President Donald Trump has invited the Democratic leaders of the House and Senate, Nancy Pelosi and Chuck Schumer, to dine with him at the White House on Wednesday, two people familiar with the matter said.
Pelosi and Schumer plan to lobby Trump to renew protections against deportation for immigrants brought illegally to the U.S. by their parents and to stabilize Obamacare’s health insurance markets, one of the people said. Trump meanwhile is trying to rally congressional support for a tax overhaul, including a substantial reduction of the corporate income tax rate.
Trump struck a deal with the two Democrats last week to avert both a potential default on the nation’s debt and a government shutdown until December.
The so-called Big Six, a group of Republican congressional leaders and administration officials that’s negotiating a tax overhaul is targeting Sept. 25 to release a consensus outline, White House Budget Director Mick Mulvaney said on Wednesday.
The group includes the Speaker of the House and the Senate Majority Leader, the chairmen of the congressional tax-writing committees, Treasury Secretary Steven Mnuchin and Trump’s chief economic adviser Gary Cohn.
Mulvaney said that Trump is trying to determine whether any Democrats will work with him on tax legislation; he met Tuesday evening with three Senate Democrats who face re-election in states the president won last year.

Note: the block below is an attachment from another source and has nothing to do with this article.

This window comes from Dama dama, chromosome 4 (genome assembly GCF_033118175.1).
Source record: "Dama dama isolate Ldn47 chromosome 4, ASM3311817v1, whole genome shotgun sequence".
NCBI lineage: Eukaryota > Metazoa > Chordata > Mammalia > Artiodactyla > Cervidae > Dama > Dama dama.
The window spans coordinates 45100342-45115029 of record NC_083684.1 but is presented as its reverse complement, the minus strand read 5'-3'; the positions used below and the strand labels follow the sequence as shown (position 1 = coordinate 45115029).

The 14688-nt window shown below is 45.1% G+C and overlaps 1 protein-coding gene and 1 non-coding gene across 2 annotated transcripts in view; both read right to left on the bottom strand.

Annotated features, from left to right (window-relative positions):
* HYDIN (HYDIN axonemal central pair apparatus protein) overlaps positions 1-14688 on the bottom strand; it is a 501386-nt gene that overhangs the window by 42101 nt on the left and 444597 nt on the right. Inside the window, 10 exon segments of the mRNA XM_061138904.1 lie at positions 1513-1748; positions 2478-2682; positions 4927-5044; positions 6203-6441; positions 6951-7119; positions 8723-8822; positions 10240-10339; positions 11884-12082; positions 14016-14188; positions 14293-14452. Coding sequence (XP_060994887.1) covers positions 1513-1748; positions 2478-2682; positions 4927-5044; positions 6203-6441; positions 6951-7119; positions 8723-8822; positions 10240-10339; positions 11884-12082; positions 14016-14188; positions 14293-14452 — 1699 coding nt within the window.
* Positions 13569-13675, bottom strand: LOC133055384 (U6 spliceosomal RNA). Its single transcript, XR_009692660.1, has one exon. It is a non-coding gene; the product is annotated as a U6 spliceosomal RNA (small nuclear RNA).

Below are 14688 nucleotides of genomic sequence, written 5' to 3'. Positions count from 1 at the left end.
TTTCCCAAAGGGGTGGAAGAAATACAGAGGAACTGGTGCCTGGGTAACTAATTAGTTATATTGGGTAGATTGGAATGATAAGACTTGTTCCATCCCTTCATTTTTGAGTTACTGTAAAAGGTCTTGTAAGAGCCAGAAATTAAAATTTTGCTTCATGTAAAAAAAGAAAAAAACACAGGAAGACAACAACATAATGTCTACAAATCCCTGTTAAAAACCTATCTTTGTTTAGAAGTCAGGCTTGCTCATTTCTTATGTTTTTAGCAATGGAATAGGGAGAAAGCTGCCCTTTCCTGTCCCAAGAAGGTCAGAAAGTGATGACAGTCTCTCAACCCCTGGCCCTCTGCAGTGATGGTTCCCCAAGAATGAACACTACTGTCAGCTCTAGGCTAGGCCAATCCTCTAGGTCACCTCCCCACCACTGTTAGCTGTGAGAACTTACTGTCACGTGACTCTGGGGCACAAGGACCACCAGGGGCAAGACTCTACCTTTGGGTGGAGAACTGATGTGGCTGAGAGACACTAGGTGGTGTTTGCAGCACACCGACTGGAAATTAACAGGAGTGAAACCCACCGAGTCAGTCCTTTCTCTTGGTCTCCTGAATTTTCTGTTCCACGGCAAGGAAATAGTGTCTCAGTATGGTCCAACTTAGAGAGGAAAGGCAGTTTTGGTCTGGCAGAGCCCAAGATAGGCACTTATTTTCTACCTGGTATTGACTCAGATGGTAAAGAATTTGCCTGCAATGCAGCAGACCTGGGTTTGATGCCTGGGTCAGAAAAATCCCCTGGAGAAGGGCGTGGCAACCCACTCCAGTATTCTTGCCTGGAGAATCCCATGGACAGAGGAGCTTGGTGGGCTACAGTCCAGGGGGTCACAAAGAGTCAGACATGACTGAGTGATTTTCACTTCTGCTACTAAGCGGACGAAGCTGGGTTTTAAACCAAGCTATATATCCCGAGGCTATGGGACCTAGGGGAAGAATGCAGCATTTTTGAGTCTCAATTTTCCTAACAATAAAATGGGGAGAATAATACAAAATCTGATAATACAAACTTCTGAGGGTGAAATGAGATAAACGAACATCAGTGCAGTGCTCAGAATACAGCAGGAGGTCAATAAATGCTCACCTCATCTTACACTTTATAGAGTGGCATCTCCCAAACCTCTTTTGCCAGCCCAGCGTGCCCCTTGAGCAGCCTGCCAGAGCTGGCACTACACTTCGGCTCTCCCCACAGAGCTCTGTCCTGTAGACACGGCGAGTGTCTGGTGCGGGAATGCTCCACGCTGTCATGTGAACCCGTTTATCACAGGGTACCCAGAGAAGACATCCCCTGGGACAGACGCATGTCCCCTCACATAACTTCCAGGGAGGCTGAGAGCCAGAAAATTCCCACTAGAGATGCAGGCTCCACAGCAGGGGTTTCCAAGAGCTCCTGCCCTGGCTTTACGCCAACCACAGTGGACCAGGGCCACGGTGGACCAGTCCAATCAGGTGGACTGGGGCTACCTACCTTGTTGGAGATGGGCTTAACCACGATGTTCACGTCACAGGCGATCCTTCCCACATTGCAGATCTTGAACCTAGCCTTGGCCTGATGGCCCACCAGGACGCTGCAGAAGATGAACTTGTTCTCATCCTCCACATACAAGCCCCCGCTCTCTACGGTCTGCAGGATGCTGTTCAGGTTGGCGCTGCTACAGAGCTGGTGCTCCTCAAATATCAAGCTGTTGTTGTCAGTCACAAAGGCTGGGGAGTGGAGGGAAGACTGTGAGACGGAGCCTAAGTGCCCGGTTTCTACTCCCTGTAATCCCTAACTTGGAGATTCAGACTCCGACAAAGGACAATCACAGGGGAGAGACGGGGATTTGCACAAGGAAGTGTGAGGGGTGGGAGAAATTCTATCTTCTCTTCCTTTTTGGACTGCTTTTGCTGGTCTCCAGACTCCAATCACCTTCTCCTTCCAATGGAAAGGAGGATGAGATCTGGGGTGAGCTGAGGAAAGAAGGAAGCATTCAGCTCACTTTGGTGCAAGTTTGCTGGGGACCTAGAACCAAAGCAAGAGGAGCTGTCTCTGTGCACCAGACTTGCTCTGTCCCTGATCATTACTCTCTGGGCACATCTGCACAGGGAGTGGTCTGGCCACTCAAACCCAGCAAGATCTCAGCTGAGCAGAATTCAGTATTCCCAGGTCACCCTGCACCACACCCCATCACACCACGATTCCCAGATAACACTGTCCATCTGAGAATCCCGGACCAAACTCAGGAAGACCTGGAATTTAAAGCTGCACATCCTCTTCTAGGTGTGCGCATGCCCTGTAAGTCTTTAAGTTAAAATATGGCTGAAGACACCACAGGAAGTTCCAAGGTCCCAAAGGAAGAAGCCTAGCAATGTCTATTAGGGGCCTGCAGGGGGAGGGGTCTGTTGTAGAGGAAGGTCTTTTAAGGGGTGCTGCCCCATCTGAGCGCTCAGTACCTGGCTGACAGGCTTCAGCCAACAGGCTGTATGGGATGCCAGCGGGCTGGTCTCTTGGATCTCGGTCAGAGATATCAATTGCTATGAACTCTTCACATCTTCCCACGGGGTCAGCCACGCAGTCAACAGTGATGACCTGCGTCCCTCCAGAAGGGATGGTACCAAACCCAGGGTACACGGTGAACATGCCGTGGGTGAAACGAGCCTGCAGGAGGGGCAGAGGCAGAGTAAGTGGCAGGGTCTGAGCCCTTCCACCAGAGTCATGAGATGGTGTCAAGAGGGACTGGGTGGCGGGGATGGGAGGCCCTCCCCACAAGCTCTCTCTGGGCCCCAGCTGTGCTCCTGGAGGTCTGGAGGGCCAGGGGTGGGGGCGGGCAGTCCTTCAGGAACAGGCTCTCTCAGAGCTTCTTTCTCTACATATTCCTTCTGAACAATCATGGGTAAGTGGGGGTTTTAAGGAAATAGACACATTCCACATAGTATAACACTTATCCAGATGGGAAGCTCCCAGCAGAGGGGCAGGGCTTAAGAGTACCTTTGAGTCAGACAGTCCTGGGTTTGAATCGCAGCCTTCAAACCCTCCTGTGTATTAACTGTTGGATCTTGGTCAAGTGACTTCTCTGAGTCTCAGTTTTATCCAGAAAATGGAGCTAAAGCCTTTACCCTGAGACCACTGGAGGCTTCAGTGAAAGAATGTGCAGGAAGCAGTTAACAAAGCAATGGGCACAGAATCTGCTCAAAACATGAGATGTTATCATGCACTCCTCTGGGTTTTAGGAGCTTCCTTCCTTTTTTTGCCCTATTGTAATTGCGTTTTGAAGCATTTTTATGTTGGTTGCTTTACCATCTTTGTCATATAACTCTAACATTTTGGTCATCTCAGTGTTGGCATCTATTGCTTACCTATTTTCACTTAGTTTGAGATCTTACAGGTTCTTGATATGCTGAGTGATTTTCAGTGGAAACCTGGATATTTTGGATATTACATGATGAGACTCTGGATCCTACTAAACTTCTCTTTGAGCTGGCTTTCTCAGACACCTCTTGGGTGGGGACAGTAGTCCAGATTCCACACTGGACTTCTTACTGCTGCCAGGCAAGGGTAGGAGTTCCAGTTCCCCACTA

“It’s more of a question of: ‘are you interested in working working with us on tax reform?’ And I think the answer is uniformly yes,” Mulvaney said. “I think if the Democrats get beyond the talking point that a corporate tax reduction is a handout to the wealthy. Their problem, of course, is they’re so married to that rhetoric that it would be hard for them to do anything else.
“The question is will they have the political courage to look at the principles and the substance of the proposal, and I hope they will.”
The Democrats Trump dined with on Tuesday — Joe Manchin of West Virginia, Joe Donnelly of Indiana, and Heidi Heitkamp of North Dakota — are the only members of their party in the Senate who declined to sign on to a list of preconditions for supporting a tax overhaul drawn up by Schumer.
The list includes that an overhaul not add to the deficit, not increase the tax burden on the middle class, and that it be considered under regular congressional procedures, rather than fast-tracked using rules that can avoid a Senate filibuster